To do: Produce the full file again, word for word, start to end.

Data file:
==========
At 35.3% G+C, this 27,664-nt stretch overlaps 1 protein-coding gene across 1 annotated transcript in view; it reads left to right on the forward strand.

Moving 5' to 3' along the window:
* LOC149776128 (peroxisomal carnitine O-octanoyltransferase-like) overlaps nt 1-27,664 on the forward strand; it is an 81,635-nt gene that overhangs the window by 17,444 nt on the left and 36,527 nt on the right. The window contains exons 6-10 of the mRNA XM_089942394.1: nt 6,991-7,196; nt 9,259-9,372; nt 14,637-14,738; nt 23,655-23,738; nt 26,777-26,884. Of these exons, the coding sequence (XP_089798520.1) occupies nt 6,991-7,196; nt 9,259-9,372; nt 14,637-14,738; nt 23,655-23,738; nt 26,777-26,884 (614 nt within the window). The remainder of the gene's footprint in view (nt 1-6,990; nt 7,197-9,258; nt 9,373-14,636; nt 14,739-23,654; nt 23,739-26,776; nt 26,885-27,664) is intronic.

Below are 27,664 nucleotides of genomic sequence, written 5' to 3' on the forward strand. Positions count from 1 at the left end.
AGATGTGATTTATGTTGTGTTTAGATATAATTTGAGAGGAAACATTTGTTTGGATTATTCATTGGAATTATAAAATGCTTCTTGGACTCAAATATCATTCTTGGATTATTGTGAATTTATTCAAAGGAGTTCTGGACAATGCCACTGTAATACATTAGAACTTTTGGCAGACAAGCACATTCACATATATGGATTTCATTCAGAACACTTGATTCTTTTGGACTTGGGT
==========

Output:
At 35.3% G+C, this 27,664-nt stretch overlaps 1 protein-coding gene across 1 annotated transcript in view; it reads left to right on the forward strand.

Moving 5' to 3' along the window:
* LOC149776128 (peroxisomal carnitine O-octanoyltransferase-like) overlaps nt 1-27,664 on the forward strand; it is an 81,635-nt gene that overhangs the window by 17,444 nt on the left and 36,527 nt on the right. The window contains exons 6-10 of the mRNA XM_089942394.1: nt 6,991-7,196; nt 9,259-9,372; nt 14,637-14,738; nt 23,655-23,738; nt 26,777-26,884. Of these exons, the coding sequence (XP_089798520.1) occupies nt 6,991-7,196; nt 9,259-9,372; nt 14,637-14,738; nt 23,655-23,738; nt 26,777-26,884 (614 nt within the window). The remainder of the gene's footprint in view (nt 1-6,990; nt 7,197-9,258; nt 9,373-14,636; nt 14,739-23,654; nt 23,739-26,776; nt 26,885-27,664) is intronic.

Below are 27,664 nucleotides of genomic sequence, written 5' to 3' on the forward strand. Positions count from 1 at the left end.
AGATGTGATTTATGTTGTGTTTAGATATAATTTGAGAGGAAACATTTGTTTGGATTATTCATTGGAATTATAAAATGCTTCTTGGACTCAAATATCATTCTTGGATTATTGTGAATTTATTCAAAGGAGTTCTGGACAATGCCACTGTAATACATTAGAACTTTTGGCAGACAAGCACATTCACATATATGGATTTCATTCAGAACACTTGATTCTTTTGGACTTGGGT